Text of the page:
While exports are one of the country's highest dollar earners, along with remittances, they are also a key generator of jobs that are put at risk when the business costs become unsustainable. Export groups said this has caused half of the country's small exporters to close shop.

University of Asia and the Pacific (UA&P) economist Victor Abola said the government should allow the peso to depreciate by around 20 centavos every month. "I believe that the peso is 20 to 30% overvalued. The peso should be around P50 to the dollar to make the country competitive as India, whose exchange rate is at 55 to a $1," Abola explained.

Local firms

A strong peso also encourages cheaper imports, which in turn would threaten local producers, according to Socioeconomic Planning Secretary Arsenio Balisacan.

"We have to be worried by the appreciation of the peso because it affects the lives of ordinary people. It affects employment," Balisacan said, stressing that a strong peso will threaten to erode the country's overall competitiveness.

On the other hand, Balisacan noted that a strong peso also encourages the flow of hot money or investments in stocks and bonds, which help develop the local capital markets. (Read more on Rappler http://is.gd/F07hb8)

Rappler 

5 Responses so far

  1. Anonymous says:

    mga OFW, Attack!! time to send your money now to the Philippines. Baka by January 1 babagsak na naman yan at aabot ng P 39.00 at least piso kada dolyar ay malakin na rin yan. isang libo or dalawang libo sa $2000 USD nakakabili na yan ng isang sakong bigas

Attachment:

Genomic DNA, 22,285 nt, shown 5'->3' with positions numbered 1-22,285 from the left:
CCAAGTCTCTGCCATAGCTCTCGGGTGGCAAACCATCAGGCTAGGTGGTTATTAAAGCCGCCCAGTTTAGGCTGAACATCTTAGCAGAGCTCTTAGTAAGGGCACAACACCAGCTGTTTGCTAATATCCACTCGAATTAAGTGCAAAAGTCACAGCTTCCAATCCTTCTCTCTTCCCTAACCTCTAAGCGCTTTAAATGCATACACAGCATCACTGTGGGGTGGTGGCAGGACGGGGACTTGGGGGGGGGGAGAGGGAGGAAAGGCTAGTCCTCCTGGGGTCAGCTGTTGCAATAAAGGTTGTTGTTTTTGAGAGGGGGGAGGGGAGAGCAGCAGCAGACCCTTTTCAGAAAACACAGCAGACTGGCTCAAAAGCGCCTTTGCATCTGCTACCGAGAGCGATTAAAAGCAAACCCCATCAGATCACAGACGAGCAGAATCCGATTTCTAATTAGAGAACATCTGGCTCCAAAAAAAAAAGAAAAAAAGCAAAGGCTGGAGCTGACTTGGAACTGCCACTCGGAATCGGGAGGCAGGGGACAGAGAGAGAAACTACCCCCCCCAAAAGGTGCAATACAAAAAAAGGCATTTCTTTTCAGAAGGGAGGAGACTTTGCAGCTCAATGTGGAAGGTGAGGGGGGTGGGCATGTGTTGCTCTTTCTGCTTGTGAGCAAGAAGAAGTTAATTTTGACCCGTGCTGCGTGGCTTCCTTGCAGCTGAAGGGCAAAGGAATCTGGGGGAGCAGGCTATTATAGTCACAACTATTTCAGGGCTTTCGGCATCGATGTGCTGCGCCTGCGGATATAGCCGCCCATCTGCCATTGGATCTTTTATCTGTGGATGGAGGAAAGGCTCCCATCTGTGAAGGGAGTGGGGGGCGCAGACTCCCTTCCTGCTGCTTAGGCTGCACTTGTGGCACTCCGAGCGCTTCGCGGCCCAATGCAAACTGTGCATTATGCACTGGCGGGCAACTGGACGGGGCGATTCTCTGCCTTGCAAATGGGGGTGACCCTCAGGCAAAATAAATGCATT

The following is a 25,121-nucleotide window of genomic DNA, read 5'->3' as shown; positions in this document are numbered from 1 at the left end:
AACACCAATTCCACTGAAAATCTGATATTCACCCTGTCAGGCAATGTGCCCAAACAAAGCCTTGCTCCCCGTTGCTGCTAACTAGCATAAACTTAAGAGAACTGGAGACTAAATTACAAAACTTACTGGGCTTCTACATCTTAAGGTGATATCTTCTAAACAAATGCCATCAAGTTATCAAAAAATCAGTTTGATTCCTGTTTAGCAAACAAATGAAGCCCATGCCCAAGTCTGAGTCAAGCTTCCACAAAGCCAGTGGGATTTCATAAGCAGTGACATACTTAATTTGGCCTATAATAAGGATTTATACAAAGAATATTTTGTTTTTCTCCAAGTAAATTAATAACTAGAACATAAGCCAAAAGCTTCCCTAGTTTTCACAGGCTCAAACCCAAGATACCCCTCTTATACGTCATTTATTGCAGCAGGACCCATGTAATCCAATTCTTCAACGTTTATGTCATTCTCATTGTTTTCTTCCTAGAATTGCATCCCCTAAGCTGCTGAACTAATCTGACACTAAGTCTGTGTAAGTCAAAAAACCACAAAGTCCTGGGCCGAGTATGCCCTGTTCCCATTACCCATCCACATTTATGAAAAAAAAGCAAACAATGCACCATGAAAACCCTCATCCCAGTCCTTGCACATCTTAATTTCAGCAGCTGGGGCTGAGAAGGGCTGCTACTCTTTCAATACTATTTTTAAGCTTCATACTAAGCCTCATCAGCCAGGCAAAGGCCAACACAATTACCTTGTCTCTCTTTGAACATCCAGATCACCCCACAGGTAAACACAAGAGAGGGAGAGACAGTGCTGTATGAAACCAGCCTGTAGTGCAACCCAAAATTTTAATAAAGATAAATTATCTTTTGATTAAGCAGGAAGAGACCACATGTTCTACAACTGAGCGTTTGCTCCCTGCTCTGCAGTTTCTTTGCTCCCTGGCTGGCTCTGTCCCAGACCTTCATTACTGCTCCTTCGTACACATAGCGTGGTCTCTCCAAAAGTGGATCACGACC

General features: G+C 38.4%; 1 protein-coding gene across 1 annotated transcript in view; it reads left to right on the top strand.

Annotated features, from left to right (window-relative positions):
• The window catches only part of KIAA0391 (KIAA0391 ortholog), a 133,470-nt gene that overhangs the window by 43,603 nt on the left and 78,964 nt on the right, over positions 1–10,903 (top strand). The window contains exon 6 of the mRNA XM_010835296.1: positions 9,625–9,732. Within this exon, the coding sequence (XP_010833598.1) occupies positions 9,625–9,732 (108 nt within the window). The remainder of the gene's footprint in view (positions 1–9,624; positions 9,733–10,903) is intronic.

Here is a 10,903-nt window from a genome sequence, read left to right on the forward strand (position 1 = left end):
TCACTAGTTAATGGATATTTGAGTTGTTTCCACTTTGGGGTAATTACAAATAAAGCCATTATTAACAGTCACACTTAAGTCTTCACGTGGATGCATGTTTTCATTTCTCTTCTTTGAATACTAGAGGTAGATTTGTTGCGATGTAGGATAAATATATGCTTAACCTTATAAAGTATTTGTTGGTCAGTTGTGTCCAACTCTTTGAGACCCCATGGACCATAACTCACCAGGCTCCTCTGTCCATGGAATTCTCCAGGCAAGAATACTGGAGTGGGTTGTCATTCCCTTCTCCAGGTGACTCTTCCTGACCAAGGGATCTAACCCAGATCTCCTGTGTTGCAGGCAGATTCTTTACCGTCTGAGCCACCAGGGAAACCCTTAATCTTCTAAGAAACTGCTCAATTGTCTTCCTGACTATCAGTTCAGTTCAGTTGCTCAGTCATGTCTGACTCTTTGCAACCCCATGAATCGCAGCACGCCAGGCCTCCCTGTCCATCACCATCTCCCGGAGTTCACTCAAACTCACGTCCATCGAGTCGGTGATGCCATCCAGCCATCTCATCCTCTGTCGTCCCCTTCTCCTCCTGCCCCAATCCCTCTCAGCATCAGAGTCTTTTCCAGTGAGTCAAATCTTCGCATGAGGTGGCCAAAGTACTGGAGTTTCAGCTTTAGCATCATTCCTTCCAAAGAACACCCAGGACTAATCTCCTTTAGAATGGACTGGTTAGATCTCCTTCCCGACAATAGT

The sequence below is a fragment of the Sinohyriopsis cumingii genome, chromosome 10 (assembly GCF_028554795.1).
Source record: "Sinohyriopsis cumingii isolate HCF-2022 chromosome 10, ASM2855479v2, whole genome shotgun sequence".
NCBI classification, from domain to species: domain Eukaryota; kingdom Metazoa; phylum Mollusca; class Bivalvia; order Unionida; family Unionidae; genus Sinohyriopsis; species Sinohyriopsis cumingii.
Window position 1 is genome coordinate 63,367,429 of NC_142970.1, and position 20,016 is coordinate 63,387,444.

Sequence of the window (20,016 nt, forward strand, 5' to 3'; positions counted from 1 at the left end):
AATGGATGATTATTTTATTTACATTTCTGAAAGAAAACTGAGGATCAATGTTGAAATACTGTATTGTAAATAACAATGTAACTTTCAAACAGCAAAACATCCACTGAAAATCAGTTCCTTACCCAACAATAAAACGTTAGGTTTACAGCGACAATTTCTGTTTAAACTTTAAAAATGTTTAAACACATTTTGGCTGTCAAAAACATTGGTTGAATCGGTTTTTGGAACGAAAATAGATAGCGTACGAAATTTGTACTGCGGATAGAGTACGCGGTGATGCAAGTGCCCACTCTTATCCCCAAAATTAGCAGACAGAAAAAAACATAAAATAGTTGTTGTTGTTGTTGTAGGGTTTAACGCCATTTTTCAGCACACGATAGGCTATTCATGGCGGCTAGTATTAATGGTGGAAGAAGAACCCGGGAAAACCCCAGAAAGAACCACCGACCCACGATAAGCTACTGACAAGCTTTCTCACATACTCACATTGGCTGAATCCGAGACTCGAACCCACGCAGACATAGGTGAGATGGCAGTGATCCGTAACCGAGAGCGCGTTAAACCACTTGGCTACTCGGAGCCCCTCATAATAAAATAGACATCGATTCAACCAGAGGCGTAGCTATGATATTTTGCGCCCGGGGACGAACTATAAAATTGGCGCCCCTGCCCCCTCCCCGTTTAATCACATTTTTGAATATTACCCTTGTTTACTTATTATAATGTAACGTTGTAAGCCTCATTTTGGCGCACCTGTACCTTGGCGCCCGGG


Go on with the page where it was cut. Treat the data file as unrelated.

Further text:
2. Anonymous says:

    STRONG PESO FIGURE HAS NEGATIVE IMPACT ON SUCH AREAS BUT IF OUR PESO IS WEAK MORE NEGATIVE IMPACT WILL CAUSE TO OUR ECONOMY,
    LETS ENJOY STRONG PESO IT ONLY MEANS STRONG ECONOMY AND MORE INVESTMENT IS YET TO COME,,

  3. Anonymous says:

    negative impact dahil ang ekonomiya natin ay naka rely or naka depende PA RIN sa ibang bansa.

  4. Anonymous says:

    Wala namang bansa sa mundo ang nag depende lamang sa internal consumption. Hindi rin naman kasi pwede sa Pilipinas ang tayo tayo lang for the following reasons:

    1. OFW. Walang trabaho sa Pilipinas kaya mapipilitan ang mga pinoy mag trabaho sa ibang bansa- ito ay isa sa pinaka malaking impact sa economy

    2. Oil and Gas. napaka liit ng production ng oil and gas sa Pilipinas kaya keilangang mag import mula sa ibang bansa

    3. Electronics products. Walang pagawaan ng mga electronics product ang pilipinas. ang Pilipinas ay nag susuply lamang ng mga Chips na gagamitin sa pag buo ng isang producto subalit wala ang assembly line dito.

    4. Raw materials in cement and steel production. - Wala pa rin sa pilipinas ang lahat na raw materials sa pag gawa ng cement and steel aksi may mga mina tayo na pwdeing maging raw materials hindi pa rin na buksan hanggang ngayon kaya napipilitan tayong mag import mula indonesia, china, etc...

    at marami pang dahilan.......


    Kung matutugunan ng gobyerno natin ang mga dahila na nabanggit, maari tayong mag rely sa sarili natin ng pa unti -unti hanggang sa.. hindi na natin kailanangan ng ibang bansa para lumago